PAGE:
MIDNIGHT & INDIGO VOL 5 - Celebrating Black Women Writers

MIDNIGHT & INDIGO VOL 5 - Celebrating Black Women Writers

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midnight & indigo is a literary journal dedicated to short stories and narrative essays by Black women writers.

Featuring 15 Black women writers, the fifth issue includes contributions by Stephanie Avery, rebekah blake, Danielle Buckingham, Emily Capers, Melie Ekunno, Martins Favour, Wandeka Gayle, Ashanti Hardy, Adrian Joseph, Amani-Nzinga Jabbar, Desi Lenc, Melissa A. Matthews, Adaora Raji, Leslie D. Rose, and Theresa Sylvester.

In this issue, we meet characters across continents in various stages of becoming. From women redefining their definitions of love, and Black girls finding their place in world and family, to narrators discovering self... and sometimes sacrifice - midnight & indigo is proud to present new short stories.⁠

In "The Last Time" by Wandeka Gayle, a Jamaican woman returns home for a visit from graduate school in Louisiana. She has a chance encounter with a recent ex, with whom she has had a decade-long affair.

When Chiwetalu leaves Nigeria to live the American Dream, in "Limbo" by Adaora Raji, he thrusts his wife into uncertainty that stretches the boundaries of her love and loyalty.

In "The Tractor" by Theresa Sylvester, a single woman in Lusaka discovers a secret involving her pretty, married, younger sister and their vocal mother. "Phantom Itch" by Melie Ekunno tells of the sexual struggles of a 'Chibok Girl' in America.

"The Orphan's Daughter" by Leslie D. Rose is a retelling of stories told to her by her mother, who was orphaned as a young girl in 1950s Spanish Harlem. Colorism in the Caribbean is examined through the lens and family history of a young Trinidadian woman and her complicated relationship with her grandmother, in "Bittersweet" by Melissa A. Matthews.

In "Things I Can't Outrun" by Amani-Nzinga Jabbar, Nakisha is a former track star, who stopped running after dropping out of a mostly white college. She tries to return to her passion by registering for a charity race, an experience tainted by microaggressions. She later learns of the shooting death of a young Black jogger and realizes there are some things you just can't run from, no matter how fast you are.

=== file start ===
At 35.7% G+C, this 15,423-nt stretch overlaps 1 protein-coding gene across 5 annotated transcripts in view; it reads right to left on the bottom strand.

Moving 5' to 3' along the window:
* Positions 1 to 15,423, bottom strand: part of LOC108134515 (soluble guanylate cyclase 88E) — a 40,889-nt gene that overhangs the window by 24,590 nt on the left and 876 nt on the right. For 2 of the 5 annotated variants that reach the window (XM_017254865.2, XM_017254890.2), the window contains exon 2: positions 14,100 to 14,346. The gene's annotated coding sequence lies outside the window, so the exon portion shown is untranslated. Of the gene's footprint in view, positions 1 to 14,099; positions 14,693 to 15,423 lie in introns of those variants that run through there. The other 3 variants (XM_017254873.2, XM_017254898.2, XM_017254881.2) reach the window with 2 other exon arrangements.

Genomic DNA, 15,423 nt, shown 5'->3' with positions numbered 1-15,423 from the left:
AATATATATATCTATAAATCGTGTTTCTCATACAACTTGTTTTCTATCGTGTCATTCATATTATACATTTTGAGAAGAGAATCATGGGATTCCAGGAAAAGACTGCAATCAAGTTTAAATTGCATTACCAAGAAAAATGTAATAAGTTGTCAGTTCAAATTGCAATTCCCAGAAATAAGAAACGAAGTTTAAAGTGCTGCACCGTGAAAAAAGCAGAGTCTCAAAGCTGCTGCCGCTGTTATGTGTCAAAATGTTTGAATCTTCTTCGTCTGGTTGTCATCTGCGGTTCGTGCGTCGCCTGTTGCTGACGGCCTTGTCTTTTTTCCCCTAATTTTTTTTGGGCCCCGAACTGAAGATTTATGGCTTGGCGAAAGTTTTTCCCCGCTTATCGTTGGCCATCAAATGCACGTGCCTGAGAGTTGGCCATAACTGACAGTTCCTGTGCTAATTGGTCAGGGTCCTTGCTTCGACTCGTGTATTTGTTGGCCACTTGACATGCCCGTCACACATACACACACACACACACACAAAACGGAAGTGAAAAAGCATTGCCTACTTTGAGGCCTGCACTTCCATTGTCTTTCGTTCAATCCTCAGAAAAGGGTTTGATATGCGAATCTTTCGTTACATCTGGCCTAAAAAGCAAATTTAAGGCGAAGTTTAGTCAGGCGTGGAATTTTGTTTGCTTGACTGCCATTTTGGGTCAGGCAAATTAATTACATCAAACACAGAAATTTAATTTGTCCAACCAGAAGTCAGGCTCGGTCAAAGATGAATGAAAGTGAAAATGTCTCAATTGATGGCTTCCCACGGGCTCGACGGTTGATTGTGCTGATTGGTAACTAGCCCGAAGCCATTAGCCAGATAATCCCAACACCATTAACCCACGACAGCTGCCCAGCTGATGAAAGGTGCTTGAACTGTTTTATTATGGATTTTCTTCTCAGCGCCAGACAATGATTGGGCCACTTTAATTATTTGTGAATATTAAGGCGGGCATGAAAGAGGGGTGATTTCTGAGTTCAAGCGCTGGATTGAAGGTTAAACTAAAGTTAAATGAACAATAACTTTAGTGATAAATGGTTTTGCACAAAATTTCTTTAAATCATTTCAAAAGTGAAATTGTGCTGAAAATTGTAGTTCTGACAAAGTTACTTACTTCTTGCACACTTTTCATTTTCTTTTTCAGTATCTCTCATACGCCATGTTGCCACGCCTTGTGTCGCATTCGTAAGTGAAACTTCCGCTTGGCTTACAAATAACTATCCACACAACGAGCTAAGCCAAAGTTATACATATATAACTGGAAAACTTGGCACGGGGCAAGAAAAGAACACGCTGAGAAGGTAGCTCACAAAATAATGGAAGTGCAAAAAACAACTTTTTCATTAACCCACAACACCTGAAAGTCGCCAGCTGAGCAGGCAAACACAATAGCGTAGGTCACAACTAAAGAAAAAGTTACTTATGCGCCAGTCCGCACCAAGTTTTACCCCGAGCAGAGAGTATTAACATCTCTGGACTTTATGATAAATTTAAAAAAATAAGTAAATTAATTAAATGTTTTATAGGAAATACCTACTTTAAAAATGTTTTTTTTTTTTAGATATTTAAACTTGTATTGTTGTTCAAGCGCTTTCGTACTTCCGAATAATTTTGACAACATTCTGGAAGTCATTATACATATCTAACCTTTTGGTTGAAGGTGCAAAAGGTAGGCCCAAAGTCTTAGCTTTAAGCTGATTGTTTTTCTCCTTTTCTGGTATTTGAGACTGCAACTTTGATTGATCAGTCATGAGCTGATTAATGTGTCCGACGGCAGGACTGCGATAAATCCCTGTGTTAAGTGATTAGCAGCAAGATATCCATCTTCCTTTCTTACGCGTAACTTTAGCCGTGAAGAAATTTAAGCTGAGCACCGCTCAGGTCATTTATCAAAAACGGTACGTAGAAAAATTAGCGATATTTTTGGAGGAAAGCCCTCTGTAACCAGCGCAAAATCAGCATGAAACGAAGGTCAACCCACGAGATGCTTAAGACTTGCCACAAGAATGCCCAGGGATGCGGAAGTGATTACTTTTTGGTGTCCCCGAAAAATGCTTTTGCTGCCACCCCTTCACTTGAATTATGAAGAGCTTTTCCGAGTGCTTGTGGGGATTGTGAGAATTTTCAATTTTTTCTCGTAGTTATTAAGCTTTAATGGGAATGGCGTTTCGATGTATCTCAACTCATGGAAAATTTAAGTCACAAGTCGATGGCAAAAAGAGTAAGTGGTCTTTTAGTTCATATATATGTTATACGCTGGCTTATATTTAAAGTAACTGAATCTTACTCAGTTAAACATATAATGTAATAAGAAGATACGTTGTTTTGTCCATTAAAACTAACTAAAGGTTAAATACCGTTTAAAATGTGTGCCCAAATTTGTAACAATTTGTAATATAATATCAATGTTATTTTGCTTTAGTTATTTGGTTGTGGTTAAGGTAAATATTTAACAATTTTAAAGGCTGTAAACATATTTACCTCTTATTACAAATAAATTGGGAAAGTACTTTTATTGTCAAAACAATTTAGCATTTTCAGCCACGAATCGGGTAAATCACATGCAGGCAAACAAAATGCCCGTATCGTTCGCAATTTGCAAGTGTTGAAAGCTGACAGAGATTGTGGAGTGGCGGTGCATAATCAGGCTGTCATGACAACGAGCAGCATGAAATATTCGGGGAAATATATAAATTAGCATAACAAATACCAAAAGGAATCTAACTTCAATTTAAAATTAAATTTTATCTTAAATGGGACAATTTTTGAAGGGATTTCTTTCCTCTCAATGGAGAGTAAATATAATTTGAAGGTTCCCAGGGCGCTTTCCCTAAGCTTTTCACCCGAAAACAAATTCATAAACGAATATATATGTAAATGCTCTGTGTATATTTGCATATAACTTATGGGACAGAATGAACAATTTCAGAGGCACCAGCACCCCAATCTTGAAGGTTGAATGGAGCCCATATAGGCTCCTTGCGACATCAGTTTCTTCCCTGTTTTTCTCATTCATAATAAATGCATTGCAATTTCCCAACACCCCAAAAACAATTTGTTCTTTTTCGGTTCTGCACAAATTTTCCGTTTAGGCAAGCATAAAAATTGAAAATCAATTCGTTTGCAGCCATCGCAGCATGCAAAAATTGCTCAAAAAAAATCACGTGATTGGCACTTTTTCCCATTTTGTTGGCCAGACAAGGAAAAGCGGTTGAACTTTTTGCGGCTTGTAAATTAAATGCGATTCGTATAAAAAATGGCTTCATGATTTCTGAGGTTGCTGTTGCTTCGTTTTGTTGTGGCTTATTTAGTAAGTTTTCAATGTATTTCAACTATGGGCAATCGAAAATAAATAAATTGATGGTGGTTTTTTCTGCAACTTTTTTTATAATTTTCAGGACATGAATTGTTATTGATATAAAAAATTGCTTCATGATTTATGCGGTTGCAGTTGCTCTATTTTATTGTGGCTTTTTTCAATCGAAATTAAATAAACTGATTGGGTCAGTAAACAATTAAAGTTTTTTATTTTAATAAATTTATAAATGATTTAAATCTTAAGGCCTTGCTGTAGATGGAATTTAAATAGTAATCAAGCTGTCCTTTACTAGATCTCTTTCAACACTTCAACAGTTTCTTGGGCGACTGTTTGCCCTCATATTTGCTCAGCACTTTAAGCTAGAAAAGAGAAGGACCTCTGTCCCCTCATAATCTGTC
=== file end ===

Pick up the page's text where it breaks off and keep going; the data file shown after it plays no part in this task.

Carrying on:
In "Barricade" by Desi Lenc, Flint, Amara, and their neighbor, Ebony, spend their time with adventure and imagination, as only children can. One day, Ebony and Amara create a new game.

Mel's therapist seeks to save her from the despair a name brings, in "Mel needs a new name" by Martins Favour. After Sadie loses her daddy one year, her mama has to go away for a while too, in "Too Much of Anything Can Kill You" by Ashanti Hardy. That year, Sadie learns that too much of anything can kill you.

Middle school is tough. In "Spirit Week" by Emily Capers, follow the narrator through her first taste of middle school Spirit Week, where she learns about spooky school rumors.

In "Free Falling" by Adrian Joseph, Nia journeys through the darkness of her psyche as she uses everything she has within to overcome her fears and release her sinister past. Will she make it out alive?

A girl lives with the psychological trauma she received during a religious experience, in "Salvation" by Stephanie Avery. Lee is thrust into a caregiver role for her two younger sisters following her father's death, in "Water Bearers" by Danielle Buckingham. As her mother's grief consumes her, Lee is troubled with strange dreams.

"She (A retelling of The Giving Tree)" by rebekah blake is a retelling, but also a story about a Black mother. She gives until she has nothing left.

 

Paperback. 130 pages. 

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